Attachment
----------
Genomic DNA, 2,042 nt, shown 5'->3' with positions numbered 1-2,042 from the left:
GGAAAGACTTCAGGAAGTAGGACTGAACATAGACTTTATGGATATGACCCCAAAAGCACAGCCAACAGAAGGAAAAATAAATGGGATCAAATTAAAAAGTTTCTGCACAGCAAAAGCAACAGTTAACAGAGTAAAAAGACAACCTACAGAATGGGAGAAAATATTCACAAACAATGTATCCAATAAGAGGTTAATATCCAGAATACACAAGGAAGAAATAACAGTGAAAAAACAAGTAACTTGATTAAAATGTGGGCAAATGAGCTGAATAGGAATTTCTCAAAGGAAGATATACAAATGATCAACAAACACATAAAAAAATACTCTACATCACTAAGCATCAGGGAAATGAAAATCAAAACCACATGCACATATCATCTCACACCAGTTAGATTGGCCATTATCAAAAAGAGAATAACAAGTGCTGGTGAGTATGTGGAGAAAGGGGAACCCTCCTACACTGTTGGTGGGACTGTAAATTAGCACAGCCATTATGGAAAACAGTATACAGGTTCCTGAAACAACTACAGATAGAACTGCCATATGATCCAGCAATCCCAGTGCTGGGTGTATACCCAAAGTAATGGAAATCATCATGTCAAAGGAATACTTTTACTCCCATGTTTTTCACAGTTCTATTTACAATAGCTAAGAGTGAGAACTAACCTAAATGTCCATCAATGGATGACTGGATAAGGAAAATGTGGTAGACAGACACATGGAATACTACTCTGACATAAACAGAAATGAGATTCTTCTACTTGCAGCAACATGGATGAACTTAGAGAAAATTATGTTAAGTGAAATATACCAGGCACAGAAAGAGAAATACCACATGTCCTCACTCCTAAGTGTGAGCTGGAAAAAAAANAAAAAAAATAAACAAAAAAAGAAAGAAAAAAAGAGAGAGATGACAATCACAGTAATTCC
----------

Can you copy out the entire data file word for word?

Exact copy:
Genomic DNA, 2,042 nt, shown 5'->3' with positions numbered 1-2,042 from the left:
GGAAAGACTTCAGGAAGTAGGACTGAACATAGACTTTATGGATATGACCCCAAAAGCACAGCCAACAGAAGGAAAAATAAATGGGATCAAATTAAAAAGTTTCTGCACAGCAAAAGCAACAGTTAACAGAGTAAAAAGACAACCTACAGAATGGGAGAAAATATTCACAAACAATGTATCCAATAAGAGGTTAATATCCAGAATACACAAGGAAGAAATAACAGTGAAAAAACAAGTAACTTGATTAAAATGTGGGCAAATGAGCTGAATAGGAATTTCTCAAAGGAAGATATACAAATGATCAACAAACACATAAAAAAATACTCTACATCACTAAGCATCAGGGAAATGAAAATCAAAACCACATGCACATATCATCTCACACCAGTTAGATTGGCCATTATCAAAAAGAGAATAACAAGTGCTGGTGAGTATGTGGAGAAAGGGGAACCCTCCTACACTGTTGGTGGGACTGTAAATTAGCACAGCCATTATGGAAAACAGTATACAGGTTCCTGAAACAACTACAGATAGAACTGCCATATGATCCAGCAATCCCAGTGCTGGGTGTATACCCAAAGTAATGGAAATCATCATGTCAAAGGAATACTTTTACTCCCATGTTTTTCACAGTTCTATTTACAATAGCTAAGAGTGAGAACTAACCTAAATGTCCATCAATGGATGACTGGATAAGGAAAATGTGGTAGACAGACACATGGAATACTACTCTGACATAAACAGAAATGAGATTCTTCTACTTGCAGCAACATGGATGAACTTAGAGAAAATTATGTTAAGTGAAATATACCAGGCACAGAAAGAGAAATACCACATGTCCTCACTCCTAAGTGTGAGCTGGAAAAAAAANAAAAAAAATAAACAAAAAAAGAAAGAAAAAAAGAGAGAGATGACAATCACAGTAATTCC